9 shocking March stats from the ‘system-wide emergency’ at the border

· April 10, 2019  
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Border Patrol truck
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If the February border numbers were unprecedented, the March border numbers appear to be unfathomable. Customs and Border Protection (CBP) has published the March border numbers, which reflect a “system-wide emergency” in the view of top border officials. “The impacts to legitimate trade and travel cannot be overstated,” said CBP Deputy Commissioner Robert E. Perez in a statement. “As this crisis continues to worsen, it undermines CBP’s ability to perform its dual mission of protecting our borders and facilitating legitimate trade and travel.”

Here are nine shocking statistics from the March data and the cumulative numbers of illegal aliens and family units crossing this fiscal year.

103,492: The total number of illegal aliens and inadmissible aliens apprehended at and between points of entry in the month of March. That is the highest monthly number since April 2007. But as former Border Patrol head Mark Morgan told the Senate Homeland Security Committee last week, last decade, “1/3 of those apprehended were repeat offenders so the realistic number of migrant apprehensions was well below what’s reflected.” As such, it’s likely that this month is at or near an all-time record.

1.2 million: How many in a year if March’s pace continues. But Customs and Border Patrol (CBP) predicts that with the weather getting warmer over the next few months and the incentives for illegal immigration unaddressed, the numbers will grow larger. The first week of April seems to indicate this.

$168-180 billion: The lifetime cost of 1.2 million illegal aliens per year, using the input and methodology of the Center for Immigration Studies’ Steven Camarota to calculate the cost of illegal aliens to the American taxpayer.

57,271: A record number of family unit apprehensions (number of people apprehended with family members) in March. That beats the record we just set last month by a whopping 40 percent. That is more than three times as large as the first Central American wave at the peak of the 2014 migration during Obama’s tenure. Even just the unaccompanied minors (who are often split off from family units for strategic reasons) totaled 9,398, which in its own right rivals all but the two busiest months of the 2014 UAC surge, which was without the family units.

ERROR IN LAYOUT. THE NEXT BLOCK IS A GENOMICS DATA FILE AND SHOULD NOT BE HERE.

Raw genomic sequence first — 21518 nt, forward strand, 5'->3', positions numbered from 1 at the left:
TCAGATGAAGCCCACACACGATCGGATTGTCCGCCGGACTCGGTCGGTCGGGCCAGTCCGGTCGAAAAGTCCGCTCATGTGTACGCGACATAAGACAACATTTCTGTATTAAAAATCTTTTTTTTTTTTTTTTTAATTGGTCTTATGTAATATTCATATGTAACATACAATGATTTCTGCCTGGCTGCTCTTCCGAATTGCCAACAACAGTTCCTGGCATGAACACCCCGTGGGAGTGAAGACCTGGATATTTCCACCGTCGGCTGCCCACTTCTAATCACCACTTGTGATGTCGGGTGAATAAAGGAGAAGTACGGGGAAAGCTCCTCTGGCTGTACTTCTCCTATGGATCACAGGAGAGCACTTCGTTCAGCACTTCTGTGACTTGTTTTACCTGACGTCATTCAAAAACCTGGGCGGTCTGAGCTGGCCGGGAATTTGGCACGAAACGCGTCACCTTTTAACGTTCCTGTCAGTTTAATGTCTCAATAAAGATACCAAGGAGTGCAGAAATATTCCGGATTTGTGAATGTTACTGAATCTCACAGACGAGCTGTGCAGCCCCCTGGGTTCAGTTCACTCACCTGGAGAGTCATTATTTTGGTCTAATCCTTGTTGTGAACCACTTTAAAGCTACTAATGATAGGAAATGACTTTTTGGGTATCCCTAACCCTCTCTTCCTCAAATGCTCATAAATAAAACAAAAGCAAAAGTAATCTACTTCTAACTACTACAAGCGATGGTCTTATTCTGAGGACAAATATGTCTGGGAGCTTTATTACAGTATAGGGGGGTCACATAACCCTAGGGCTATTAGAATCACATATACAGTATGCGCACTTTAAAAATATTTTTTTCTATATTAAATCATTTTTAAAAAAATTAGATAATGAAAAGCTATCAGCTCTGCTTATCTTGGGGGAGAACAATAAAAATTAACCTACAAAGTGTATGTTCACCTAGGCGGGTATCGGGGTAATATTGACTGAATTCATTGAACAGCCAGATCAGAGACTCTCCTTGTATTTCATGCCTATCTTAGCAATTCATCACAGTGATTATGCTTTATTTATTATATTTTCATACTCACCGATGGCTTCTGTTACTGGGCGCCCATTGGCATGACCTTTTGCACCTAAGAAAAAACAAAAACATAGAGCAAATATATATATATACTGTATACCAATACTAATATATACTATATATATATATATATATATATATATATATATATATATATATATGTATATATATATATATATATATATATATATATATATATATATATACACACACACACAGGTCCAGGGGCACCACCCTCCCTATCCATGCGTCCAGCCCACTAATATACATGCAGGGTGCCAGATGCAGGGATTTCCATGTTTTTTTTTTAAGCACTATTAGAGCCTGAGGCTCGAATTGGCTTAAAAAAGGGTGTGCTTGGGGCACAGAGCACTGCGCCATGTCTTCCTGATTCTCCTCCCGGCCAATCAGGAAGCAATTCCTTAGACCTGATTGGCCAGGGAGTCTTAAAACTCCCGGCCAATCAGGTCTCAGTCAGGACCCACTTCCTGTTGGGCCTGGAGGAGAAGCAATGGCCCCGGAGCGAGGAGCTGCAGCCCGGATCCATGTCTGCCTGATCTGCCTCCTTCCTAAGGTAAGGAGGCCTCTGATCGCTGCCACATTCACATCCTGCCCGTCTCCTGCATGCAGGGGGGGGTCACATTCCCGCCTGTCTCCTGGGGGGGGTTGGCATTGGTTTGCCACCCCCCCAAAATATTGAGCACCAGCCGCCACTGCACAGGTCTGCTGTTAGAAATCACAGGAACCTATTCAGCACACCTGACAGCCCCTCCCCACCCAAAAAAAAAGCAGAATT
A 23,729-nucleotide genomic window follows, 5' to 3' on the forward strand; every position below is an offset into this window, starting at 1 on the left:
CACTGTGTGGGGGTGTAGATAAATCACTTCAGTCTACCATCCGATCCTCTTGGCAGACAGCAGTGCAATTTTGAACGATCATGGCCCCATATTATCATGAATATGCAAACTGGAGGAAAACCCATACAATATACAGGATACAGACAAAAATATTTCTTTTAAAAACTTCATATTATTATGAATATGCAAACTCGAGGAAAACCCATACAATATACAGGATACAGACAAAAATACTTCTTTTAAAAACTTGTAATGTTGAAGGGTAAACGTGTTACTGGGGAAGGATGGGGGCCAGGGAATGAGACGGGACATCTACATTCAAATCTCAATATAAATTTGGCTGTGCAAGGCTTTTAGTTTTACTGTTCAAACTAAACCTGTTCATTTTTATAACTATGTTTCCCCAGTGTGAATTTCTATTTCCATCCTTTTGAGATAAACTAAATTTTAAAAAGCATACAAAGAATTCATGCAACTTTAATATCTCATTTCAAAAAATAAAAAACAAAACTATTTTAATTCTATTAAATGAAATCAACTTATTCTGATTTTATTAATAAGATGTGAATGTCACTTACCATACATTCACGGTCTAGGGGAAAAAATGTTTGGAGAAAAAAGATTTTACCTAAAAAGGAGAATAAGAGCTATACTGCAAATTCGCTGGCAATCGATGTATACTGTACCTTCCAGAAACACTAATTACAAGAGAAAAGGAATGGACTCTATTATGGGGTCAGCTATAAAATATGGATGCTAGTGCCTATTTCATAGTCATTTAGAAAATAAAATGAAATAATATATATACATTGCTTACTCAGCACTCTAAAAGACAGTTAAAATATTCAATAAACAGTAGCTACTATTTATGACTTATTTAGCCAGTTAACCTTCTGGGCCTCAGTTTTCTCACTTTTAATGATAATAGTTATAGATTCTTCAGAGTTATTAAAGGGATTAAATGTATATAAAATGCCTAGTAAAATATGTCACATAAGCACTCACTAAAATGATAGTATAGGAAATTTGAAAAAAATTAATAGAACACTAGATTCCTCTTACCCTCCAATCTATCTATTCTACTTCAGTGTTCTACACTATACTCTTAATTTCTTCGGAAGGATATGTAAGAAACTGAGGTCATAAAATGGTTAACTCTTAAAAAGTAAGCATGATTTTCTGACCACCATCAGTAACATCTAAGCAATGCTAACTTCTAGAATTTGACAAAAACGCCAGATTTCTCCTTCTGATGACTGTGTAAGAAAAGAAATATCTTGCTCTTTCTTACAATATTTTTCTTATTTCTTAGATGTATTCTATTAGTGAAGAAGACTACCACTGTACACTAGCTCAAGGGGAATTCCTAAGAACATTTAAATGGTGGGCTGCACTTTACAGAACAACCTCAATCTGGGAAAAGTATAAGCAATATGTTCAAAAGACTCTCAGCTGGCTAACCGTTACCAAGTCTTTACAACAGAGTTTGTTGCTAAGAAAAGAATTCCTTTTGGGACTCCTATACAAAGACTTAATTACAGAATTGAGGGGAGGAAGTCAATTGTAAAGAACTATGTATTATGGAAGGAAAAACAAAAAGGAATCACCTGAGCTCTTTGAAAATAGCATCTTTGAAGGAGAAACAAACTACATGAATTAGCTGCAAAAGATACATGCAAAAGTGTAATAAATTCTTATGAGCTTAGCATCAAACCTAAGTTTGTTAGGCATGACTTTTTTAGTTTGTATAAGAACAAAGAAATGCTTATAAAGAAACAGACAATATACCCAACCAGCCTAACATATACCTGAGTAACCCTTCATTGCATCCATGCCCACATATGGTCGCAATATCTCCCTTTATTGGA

189,584: The number of family unit apprehensions between points of entry for the first six months of fiscal year 2019. This far surpasses the numbers for any previous full year.

218,645: The number of family unit apprehensions between points of entry since Judge Dana Sabraw ruled last July that all parents or adults brought with children must be released with the children. During that last nine months, as many family units have been apprehended as in the previous 33 months.

4,647%: The percentage increase in monthly family unit apprehensions between points of entry since the low of the “Trump effect” in April 2017 through February 2019. There’s been a 370 percent increase in family units for the first half of this fiscal year compared with the first half of FY 2018.

422,334: The total number of illegal aliens and inadmissible immigrants, including single adults, who have been caught at our border. That is almost twice the rate of last year, which in itself was a dramatic increase from FY 2017.

104: The number of large groups, defined as 100 or more, coming in at once to surrender to border agents and shutting down their resources. There were 13 such groups in FY 2018, mainly in the latter part of the year when this phenomenon began. It was almost unheard of in previous years.

One of the surprising data points from this month is the surge in single adults in addition to family units. While two-thirds of the illegal immigrants were family units or unaccompanied minors, the number of single adults increased in raw numbers by 30 percent over February. This is likely the result of the family units filling up the detention centers to such a point that even the single adults are being released for a lack of space. This has likely incentivized even those who can’t find a child to use as a ticket into the country to make the trek and try their luck at the border.

Yesterday, I presented 10 ways to disincentivize the border flow. But it is self-evident that unless the administration changes tactics, we have not reached rock bottom at the border yet.


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Author: Daniel Horowitz

Daniel Horowitz is a senior editor of Conservative Review. Follow him on Twitter @RMConservative.